Heroin Use by Parents Leads to Growing Number of Children in Foster Care

    Officials in states hit hard by heroin use, such as Ohio, say the drug is a major reason for the increasing number of children being placed in foster care.

    “What we’re finding more and more is that the parents are addicted to opiates. And more often than not, it’s heroin,” said Timothy Dick, Assistant Director of Child Protective Services in Clermont County, Ohio. More than half the children placed in foster care in the county this year have parents who are addicted to opiates, he said.

    In Ohio, 23 percent of child welfare cases investigated in 2013 involved heroin or cocaine, compared with 19 percent three years earlier. The Public Children Services Association of Ohio found 70 percent of children less than a year old who were placed in foster care had parents who were using those drugs.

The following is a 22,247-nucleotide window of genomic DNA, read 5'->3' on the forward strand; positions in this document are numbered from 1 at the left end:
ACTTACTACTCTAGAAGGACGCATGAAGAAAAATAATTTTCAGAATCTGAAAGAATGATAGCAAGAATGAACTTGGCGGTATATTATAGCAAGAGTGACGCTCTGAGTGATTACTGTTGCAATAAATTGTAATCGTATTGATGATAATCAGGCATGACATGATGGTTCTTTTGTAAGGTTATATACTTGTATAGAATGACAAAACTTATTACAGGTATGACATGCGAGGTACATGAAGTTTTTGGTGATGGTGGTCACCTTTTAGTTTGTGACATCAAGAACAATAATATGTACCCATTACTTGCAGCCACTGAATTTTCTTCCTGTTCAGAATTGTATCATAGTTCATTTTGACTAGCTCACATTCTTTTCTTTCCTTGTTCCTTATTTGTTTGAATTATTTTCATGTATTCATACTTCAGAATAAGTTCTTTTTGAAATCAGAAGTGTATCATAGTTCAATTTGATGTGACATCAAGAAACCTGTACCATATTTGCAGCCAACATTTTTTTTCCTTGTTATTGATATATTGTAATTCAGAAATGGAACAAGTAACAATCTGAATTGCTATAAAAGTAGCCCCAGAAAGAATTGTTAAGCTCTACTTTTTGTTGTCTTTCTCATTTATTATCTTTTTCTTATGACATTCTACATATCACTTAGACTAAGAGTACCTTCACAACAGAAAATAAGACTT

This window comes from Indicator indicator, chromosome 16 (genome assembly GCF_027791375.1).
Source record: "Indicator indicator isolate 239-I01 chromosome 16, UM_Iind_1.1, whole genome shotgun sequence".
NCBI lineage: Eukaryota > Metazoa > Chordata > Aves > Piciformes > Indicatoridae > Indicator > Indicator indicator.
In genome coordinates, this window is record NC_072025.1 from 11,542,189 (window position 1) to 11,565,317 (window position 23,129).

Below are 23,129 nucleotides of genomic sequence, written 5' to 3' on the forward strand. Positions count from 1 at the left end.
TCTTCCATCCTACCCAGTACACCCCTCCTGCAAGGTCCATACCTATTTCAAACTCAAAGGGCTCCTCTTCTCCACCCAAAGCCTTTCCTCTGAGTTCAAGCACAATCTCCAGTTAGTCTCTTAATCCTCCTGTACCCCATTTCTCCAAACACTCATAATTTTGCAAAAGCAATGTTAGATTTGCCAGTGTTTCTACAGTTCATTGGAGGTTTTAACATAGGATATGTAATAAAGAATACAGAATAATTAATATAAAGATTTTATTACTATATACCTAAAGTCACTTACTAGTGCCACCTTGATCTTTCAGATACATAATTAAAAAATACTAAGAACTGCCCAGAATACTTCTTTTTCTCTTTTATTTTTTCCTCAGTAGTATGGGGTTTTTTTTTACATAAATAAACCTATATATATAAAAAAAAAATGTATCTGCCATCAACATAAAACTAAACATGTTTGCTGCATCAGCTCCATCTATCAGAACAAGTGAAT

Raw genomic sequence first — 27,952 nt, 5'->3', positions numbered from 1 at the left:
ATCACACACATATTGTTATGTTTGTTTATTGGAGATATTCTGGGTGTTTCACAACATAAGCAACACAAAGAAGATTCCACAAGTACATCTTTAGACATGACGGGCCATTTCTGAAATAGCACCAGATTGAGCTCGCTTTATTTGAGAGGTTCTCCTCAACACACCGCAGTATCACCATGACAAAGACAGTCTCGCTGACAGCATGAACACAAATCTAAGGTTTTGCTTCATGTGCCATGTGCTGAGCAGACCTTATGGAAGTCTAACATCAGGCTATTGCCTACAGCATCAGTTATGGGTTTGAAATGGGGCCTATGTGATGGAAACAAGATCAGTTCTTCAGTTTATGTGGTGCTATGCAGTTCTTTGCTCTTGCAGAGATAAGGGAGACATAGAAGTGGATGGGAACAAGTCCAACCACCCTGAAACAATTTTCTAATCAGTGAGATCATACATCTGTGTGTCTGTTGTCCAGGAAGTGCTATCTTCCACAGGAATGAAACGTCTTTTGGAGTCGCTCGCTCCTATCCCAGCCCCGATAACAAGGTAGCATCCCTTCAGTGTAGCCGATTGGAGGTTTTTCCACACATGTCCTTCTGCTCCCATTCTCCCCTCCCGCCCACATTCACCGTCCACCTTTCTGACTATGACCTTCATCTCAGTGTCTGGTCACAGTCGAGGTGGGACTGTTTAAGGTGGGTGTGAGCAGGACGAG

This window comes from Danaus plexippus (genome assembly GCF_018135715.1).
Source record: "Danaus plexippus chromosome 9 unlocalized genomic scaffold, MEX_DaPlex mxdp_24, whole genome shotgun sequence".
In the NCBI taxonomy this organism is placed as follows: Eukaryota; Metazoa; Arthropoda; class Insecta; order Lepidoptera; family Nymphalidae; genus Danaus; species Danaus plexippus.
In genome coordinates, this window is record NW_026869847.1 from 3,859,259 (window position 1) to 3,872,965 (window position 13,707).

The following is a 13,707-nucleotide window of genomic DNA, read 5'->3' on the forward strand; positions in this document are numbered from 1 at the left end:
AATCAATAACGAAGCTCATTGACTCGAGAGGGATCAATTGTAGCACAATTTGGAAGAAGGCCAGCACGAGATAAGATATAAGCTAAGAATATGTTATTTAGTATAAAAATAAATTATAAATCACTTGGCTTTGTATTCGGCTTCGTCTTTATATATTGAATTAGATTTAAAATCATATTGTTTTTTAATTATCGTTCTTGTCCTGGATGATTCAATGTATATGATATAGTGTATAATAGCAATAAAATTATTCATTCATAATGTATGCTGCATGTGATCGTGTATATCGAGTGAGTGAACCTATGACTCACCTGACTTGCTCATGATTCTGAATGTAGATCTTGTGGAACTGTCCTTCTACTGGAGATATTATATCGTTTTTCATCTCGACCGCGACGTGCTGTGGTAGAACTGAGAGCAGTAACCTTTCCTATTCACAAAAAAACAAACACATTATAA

The number of children living in foster care started to increase in 2013, after years of decline, according to The Huffington Post. In 2014, about 415,000 children in the United States were living in foster care; 15 percent were under age 2.

    Nancy Young, Director of the National Center on Substance Abuse and Child Welfare, said while it is not clear how many cases involve parents who abuse drugs or alcohol, caseworkers and judges say most of them do.

    In Indiana, 18,925 children were in the child welfare system as of July. Governor Mike Pence linked the high number of children in the system to drug abuse, especially heroin. He hired 113 new caseworkers this year to help handle the increase.

    Substance abuse was cited in more than one-third of phone calls to Vermont’s child protection hotline. The number of children in state custody rose 33 percent in one year, to 1,326.